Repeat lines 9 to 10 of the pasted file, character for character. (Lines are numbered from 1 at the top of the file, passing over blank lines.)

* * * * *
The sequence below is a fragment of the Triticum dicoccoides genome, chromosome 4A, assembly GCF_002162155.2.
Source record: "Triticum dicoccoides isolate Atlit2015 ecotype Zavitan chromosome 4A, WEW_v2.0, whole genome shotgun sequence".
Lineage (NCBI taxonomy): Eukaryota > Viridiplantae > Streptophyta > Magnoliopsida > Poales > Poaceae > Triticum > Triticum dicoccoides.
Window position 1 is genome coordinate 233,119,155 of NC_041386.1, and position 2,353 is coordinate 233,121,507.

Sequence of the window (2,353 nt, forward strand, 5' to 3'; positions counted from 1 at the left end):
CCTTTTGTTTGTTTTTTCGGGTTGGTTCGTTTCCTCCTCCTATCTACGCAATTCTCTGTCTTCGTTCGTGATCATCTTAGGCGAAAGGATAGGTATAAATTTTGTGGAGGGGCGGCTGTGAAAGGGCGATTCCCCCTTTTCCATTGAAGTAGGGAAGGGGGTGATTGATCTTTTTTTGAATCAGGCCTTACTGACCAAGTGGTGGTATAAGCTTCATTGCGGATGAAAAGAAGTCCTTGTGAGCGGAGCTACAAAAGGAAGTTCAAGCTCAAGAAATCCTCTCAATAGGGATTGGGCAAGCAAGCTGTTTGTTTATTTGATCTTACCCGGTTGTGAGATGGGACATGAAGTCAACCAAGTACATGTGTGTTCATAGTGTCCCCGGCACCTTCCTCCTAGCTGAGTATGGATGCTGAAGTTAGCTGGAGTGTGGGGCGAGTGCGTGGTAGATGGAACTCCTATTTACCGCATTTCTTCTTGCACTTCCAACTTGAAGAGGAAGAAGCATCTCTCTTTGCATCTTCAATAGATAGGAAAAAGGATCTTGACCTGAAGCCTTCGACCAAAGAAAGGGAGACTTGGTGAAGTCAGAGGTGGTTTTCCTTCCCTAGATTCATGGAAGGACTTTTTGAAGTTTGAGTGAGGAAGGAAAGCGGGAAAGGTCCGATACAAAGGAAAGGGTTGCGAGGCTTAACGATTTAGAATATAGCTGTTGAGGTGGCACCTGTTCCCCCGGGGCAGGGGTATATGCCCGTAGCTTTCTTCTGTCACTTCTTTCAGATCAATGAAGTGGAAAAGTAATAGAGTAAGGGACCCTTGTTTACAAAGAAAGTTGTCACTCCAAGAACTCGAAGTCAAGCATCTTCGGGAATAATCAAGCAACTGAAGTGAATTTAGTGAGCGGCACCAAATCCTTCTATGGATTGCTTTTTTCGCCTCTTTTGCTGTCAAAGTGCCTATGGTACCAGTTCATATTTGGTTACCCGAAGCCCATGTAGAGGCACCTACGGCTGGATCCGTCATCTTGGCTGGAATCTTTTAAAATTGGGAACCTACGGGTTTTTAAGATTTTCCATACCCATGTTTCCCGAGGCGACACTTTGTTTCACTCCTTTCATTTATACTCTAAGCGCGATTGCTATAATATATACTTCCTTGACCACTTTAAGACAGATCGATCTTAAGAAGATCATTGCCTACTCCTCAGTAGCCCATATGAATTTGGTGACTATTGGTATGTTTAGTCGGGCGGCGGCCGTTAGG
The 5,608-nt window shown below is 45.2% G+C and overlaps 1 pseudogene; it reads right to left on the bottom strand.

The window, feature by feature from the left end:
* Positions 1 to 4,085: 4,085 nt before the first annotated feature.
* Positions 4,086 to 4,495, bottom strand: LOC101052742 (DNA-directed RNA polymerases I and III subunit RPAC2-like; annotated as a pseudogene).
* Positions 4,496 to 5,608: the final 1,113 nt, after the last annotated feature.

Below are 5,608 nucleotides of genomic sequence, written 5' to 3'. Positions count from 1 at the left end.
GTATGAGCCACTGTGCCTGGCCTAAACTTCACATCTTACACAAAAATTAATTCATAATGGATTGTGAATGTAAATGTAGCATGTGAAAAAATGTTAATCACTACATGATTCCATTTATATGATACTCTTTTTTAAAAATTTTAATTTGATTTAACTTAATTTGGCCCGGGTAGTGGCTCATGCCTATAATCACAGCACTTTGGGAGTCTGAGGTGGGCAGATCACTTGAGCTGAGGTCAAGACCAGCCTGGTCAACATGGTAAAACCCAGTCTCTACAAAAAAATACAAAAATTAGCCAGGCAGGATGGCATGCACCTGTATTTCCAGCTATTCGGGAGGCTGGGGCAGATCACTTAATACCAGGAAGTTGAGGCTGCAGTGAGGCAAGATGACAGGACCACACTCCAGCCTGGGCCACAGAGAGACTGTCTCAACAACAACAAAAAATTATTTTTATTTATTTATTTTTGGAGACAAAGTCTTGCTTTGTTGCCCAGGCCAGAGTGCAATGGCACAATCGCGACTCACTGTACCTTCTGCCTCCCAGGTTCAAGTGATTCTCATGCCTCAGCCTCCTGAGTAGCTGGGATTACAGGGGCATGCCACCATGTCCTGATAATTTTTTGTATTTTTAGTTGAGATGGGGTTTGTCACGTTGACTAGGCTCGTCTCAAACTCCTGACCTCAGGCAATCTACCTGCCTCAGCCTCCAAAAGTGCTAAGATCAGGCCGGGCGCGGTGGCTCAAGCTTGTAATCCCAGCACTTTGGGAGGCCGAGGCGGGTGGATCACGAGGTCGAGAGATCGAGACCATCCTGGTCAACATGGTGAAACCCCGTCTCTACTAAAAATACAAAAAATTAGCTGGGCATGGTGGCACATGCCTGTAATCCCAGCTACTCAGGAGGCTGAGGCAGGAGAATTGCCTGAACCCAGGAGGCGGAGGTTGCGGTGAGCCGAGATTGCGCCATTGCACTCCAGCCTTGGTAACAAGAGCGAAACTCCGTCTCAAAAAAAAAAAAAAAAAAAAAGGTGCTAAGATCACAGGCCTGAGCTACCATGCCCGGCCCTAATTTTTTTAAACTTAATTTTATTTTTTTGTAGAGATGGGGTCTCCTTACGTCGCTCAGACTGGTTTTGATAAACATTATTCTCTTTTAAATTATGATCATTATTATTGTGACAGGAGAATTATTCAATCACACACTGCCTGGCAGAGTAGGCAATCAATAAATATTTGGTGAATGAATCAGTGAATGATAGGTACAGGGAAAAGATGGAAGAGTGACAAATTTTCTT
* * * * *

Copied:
* Positions 1 to 4,085: 4,085 nt before the first annotated feature.
* Positions 4,086 to 4,495, bottom strand: LOC101052742 (DNA-directed RNA polymerases I and III subunit RPAC2-like; annotated as a pseudogene).